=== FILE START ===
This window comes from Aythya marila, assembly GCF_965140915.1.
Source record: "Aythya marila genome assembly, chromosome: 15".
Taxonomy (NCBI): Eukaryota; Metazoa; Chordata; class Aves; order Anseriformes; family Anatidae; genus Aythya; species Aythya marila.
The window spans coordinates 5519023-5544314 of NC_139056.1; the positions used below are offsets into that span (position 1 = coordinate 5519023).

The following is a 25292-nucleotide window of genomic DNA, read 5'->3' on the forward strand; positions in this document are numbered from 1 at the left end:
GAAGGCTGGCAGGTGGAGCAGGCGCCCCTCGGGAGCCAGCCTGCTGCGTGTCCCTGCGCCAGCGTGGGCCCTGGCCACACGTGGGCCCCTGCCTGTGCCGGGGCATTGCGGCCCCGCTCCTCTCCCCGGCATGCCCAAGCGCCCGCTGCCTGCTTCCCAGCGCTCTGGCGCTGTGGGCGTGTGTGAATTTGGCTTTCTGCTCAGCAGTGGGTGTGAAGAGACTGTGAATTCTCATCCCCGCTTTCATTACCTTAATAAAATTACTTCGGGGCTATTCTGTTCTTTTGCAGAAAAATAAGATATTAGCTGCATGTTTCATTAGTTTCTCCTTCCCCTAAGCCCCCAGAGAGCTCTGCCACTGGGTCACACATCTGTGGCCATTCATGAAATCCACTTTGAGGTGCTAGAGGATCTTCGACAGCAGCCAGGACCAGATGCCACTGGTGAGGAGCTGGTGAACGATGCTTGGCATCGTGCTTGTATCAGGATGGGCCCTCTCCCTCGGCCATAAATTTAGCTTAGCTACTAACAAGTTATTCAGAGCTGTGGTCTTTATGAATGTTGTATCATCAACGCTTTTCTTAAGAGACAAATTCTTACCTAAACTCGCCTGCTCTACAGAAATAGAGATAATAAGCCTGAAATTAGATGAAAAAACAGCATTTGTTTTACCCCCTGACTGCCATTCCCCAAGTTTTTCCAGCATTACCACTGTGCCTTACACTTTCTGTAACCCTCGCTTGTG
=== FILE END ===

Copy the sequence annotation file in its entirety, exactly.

This window comes from Aythya marila, assembly GCF_965140915.1.
Source record: "Aythya marila genome assembly, chromosome: 15".
Taxonomy (NCBI): Eukaryota; Metazoa; Chordata; class Aves; order Anseriformes; family Anatidae; genus Aythya; species Aythya marila.
The window spans coordinates 5519023-5544314 of NC_139056.1; the positions used below are offsets into that span (position 1 = coordinate 5519023).

The following is a 25292-nucleotide window of genomic DNA, read 5'->3' on the forward strand; positions in this document are numbered from 1 at the left end:
GAAGGCTGGCAGGTGGAGCAGGCGCCCCTCGGGAGCCAGCCTGCTGCGTGTCCCTGCGCCAGCGTGGGCCCTGGCCACACGTGGGCCCCTGCCTGTGCCGGGGCATTGCGGCCCCGCTCCTCTCCCCGGCATGCCCAAGCGCCCGCTGCCTGCTTCCCAGCGCTCTGGCGCTGTGGGCGTGTGTGAATTTGGCTTTCTGCTCAGCAGTGGGTGTGAAGAGACTGTGAATTCTCATCCCCGCTTTCATTACCTTAATAAAATTACTTCGGGGCTATTCTGTTCTTTTGCAGAAAAATAAGATATTAGCTGCATGTTTCATTAGTTTCTCCTTCCCCTAAGCCCCCAGAGAGCTCTGCCACTGGGTCACACATCTGTGGCCATTCATGAAATCCACTTTGAGGTGCTAGAGGATCTTCGACAGCAGCCAGGACCAGATGCCACTGGTGAGGAGCTGGTGAACGATGCTTGGCATCGTGCTTGTATCAGGATGGGCCCTCTCCCTCGGCCATAAATTTAGCTTAGCTACTAACAAGTTATTCAGAGCTGTGGTCTTTATGAATGTTGTATCATCAACGCTTTTCTTAAGAGACAAATTCTTACCTAAACTCGCCTGCTCTACAGAAATAGAGATAATAAGCCTGAAATTAGATGAAAAAACAGCATTTGTTTTACCCCCTGACTGCCATTCCCCAAGTTTTTCCAGCATTACCACTGTGCCTTACACTTTCTGTAACCCTCGCTTGTG